Now that demand response is also considered a mainstream methodology to bring about the strategy of decarbonisation and sustainable development we thought that we would write this article, to discuss how AD Plant facilities may become involved in the electricity demand response market.
What Does “Demand Response” Mean to the Energy Industry?
Demand response (called load response by some) is defined as:
“The ability for qualifying end-user commercial customers to reduce their use of electricity when wholesale prices are high or the reliability of the electric grid is threatened. In turn, customers who participate receive discounted rates.”
On the demand side, and also the electricity companies are increasingly using “demand response” techniques, on the supply side, by allowing potential power contributors into the grid to bid for instant response peak demand period supply contracts. These are either directly overseen by National-Grid, or awarded and administrated through 3rd parties.
Bid prices for electricity provided as a demand response are always higher than standard rates.
In the UK the following Demand-Side opportunities* are available to the right businesses, amounting in all to some 15 schemes:
1. Short Term Operating Reserve (STOR):
An important source of reserve energy for National Grid, STOR is procured through 3 tenders throughout each year. Users contract to reduce usage by a specified amount with a response time of 20 minutes.
2. Demand Side Balancing Reserve (DSBR):
A time-limited tendered product aimed at major energy users willing to reduce their electricity use between 4pm and 8pm on winter weekdays in return for payment.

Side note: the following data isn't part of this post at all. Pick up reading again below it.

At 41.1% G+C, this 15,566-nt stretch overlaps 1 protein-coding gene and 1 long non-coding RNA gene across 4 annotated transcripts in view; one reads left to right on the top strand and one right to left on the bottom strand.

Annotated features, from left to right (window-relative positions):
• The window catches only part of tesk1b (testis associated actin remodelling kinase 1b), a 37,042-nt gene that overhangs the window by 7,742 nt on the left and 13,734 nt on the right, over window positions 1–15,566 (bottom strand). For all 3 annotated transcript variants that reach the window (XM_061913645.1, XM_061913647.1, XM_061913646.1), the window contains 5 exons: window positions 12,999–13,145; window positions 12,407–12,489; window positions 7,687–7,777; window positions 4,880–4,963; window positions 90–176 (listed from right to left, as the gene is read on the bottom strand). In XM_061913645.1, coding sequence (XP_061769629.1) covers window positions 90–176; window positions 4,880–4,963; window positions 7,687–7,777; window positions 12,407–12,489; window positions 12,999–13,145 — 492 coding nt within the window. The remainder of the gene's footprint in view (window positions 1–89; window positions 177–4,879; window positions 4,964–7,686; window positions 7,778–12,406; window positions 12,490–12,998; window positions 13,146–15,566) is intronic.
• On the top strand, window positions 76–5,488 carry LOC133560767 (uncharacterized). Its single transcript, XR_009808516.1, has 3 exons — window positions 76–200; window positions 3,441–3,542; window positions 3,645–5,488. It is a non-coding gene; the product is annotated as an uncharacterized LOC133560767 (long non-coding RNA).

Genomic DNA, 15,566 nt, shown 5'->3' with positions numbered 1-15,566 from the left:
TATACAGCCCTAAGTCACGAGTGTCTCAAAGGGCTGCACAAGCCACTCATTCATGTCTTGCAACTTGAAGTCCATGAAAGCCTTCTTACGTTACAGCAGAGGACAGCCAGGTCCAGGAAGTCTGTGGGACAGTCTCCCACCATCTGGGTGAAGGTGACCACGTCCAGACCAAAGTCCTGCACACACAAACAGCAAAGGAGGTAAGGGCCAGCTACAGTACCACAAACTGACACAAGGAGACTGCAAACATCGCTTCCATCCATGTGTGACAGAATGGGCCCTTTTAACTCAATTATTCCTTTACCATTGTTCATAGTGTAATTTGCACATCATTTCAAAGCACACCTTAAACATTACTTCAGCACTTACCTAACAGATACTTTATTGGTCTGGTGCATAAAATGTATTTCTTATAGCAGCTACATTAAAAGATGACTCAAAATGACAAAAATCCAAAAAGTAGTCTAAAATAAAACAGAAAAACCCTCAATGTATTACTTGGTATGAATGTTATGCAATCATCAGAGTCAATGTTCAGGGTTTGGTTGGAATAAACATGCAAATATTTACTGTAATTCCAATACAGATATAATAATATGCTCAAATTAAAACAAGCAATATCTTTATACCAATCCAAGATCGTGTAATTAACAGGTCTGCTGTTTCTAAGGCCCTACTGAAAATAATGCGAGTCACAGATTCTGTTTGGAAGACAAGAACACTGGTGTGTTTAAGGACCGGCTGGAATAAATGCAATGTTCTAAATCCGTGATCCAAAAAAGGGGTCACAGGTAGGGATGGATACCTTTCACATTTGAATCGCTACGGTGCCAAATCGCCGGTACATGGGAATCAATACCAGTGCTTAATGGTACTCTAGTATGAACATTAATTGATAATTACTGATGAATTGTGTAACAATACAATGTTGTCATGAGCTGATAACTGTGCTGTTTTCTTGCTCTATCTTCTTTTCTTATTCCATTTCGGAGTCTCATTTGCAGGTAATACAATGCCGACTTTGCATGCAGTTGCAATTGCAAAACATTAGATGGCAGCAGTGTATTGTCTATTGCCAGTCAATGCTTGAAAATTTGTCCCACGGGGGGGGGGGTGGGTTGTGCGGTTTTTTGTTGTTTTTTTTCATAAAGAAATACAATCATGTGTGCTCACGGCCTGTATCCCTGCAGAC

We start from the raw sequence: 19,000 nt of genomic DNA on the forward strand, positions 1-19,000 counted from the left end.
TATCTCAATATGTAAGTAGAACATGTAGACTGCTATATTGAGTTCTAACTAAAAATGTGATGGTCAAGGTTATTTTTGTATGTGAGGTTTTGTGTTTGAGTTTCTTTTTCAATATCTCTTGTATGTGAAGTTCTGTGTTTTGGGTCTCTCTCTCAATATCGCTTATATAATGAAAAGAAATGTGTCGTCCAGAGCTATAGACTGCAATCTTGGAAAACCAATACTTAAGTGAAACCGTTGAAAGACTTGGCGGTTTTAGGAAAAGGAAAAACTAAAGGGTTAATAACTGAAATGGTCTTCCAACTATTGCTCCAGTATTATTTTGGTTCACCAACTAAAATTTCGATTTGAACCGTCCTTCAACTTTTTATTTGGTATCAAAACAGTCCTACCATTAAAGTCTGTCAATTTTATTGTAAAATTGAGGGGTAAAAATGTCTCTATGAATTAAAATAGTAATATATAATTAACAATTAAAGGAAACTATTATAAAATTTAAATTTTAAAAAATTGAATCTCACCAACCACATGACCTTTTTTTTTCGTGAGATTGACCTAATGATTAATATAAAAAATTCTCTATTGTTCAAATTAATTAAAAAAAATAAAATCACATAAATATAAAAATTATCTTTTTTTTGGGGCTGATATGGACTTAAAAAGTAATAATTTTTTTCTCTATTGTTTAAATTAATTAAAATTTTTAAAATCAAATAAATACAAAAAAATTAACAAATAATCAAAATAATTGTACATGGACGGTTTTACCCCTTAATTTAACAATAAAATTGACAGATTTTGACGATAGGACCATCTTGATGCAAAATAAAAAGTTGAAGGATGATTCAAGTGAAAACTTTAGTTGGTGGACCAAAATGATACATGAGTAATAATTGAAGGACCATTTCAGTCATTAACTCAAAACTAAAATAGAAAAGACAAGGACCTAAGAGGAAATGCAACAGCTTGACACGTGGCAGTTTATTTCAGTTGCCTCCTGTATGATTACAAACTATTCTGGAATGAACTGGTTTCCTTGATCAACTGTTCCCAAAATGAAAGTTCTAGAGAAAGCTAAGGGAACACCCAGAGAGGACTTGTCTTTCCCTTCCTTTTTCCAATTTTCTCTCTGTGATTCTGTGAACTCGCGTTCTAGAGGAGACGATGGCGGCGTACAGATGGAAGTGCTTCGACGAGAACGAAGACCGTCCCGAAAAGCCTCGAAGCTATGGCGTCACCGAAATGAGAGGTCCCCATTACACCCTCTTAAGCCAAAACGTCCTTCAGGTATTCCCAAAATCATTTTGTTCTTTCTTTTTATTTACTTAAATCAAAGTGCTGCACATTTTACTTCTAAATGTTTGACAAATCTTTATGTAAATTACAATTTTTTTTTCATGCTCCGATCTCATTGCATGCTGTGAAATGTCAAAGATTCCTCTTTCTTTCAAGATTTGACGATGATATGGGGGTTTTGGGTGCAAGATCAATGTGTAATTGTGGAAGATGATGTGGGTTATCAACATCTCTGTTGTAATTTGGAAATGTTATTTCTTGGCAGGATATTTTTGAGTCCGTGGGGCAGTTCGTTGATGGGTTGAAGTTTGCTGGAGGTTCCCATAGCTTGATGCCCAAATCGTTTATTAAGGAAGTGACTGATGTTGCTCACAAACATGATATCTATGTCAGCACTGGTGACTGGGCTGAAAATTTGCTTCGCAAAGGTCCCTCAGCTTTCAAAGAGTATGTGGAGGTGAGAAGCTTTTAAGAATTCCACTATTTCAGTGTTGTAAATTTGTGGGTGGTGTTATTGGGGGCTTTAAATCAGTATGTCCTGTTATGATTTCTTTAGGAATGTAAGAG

3. Fast Reserve:
A monthly tendered market designed to procure large blocks of reserve energy of 50MW to respond within 2 minutes.
4. Firm Frequency Response (FFR):
A monthly electronically tendered service through which National Grid procures energy that can respond within 30 seconds.
5. Demand turn-up:
A new service, under development, which will pay businesses to increase demand when there's too much energy in the system, typically responding within 10 minutes.
6. Triad Avoidance:
The practice of reducing consumption at periods where peak winter national demand is forecast (Triads), in order to reduce the transmission charges that are levied on major users.
Implementation for Biogas Producers
For AD Plant power generators, the opportunities which seem most likely to suit the AD Plant operator will be 3, and 4.
Few AD Plants will be large enough to participate in the Fast Reserve 2 minute requirement unless their owners were to install dedicated engine sets fuelled by dedicated biogas storage. However, as long as the site has the capacity to inject an additional 50MW the high price paid for the energy produced may make such an investment profitable.
To service, the Firm Frequency Response (FFR) requirement for a 30 second response time, AD plant operators could possibly install battery banks, with the batteries re-charged using biogas generated electricity.
New “Smart” Power Grid
The information systems to automatically communicate to the remote electricity demand response equipment will be essential to move the electricity supply industry from the existing grid systems to the new “smart” power grid.
The smart power grid will be essential to improve the ability of the grid operators to balance electricity supply and demand. It will be designed to do it by transferring electrical power loading to split-second accuracy.
This will be done as an electricity demand response, initiated at each electricity demand response event. Each power injection event will need to be instigated based on a pre-assessed calculated supply gap and paid for at the appropriate high electricity prices.
All this requires a new type of information system, namely a computer-based “Smart” Demand Response system.
*_ List based upon September 2016 edition of Water & Wastewater Treatment and may vary.
[Article first published in November 2016. Updated October 2021.]